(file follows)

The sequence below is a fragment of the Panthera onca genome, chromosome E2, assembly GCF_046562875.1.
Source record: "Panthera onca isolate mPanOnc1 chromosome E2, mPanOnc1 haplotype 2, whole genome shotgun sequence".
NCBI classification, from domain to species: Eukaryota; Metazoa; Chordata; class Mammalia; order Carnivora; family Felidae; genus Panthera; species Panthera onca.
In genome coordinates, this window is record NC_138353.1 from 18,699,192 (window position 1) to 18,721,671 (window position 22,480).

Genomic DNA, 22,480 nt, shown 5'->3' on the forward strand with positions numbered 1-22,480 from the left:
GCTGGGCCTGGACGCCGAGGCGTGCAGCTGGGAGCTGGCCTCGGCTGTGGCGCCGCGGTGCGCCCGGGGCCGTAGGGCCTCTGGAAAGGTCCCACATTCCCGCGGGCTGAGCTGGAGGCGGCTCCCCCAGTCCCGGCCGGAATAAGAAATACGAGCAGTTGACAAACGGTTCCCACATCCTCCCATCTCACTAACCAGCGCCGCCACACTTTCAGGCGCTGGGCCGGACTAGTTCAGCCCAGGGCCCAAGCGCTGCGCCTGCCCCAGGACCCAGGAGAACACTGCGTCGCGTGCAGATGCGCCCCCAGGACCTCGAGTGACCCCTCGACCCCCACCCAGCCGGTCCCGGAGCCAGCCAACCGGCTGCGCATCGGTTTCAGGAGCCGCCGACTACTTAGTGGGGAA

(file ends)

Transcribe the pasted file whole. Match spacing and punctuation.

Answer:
The sequence below is a fragment of the Panthera onca genome, chromosome E2, assembly GCF_046562875.1.
Source record: "Panthera onca isolate mPanOnc1 chromosome E2, mPanOnc1 haplotype 2, whole genome shotgun sequence".
NCBI classification, from domain to species: Eukaryota; Metazoa; Chordata; class Mammalia; order Carnivora; family Felidae; genus Panthera; species Panthera onca.
In genome coordinates, this window is record NC_138353.1 from 18,699,192 (window position 1) to 18,721,671 (window position 22,480).

Genomic DNA, 22,480 nt, shown 5'->3' on the forward strand with positions numbered 1-22,480 from the left:
GCTGGGCCTGGACGCCGAGGCGTGCAGCTGGGAGCTGGCCTCGGCTGTGGCGCCGCGGTGCGCCCGGGGCCGTAGGGCCTCTGGAAAGGTCCCACATTCCCGCGGGCTGAGCTGGAGGCGGCTCCCCCAGTCCCGGCCGGAATAAGAAATACGAGCAGTTGACAAACGGTTCCCACATCCTCCCATCTCACTAACCAGCGCCGCCACACTTTCAGGCGCTGGGCCGGACTAGTTCAGCCCAGGGCCCAAGCGCTGCGCCTGCCCCAGGACCCAGGAGAACACTGCGTCGCGTGCAGATGCGCCCCCAGGACCTCGAGTGACCCCTCGACCCCCACCCAGCCGGTCCCGGAGCCAGCCAACCGGCTGCGCATCGGTTTCAGGAGCCGCCGACTACTTAGTGGGGAA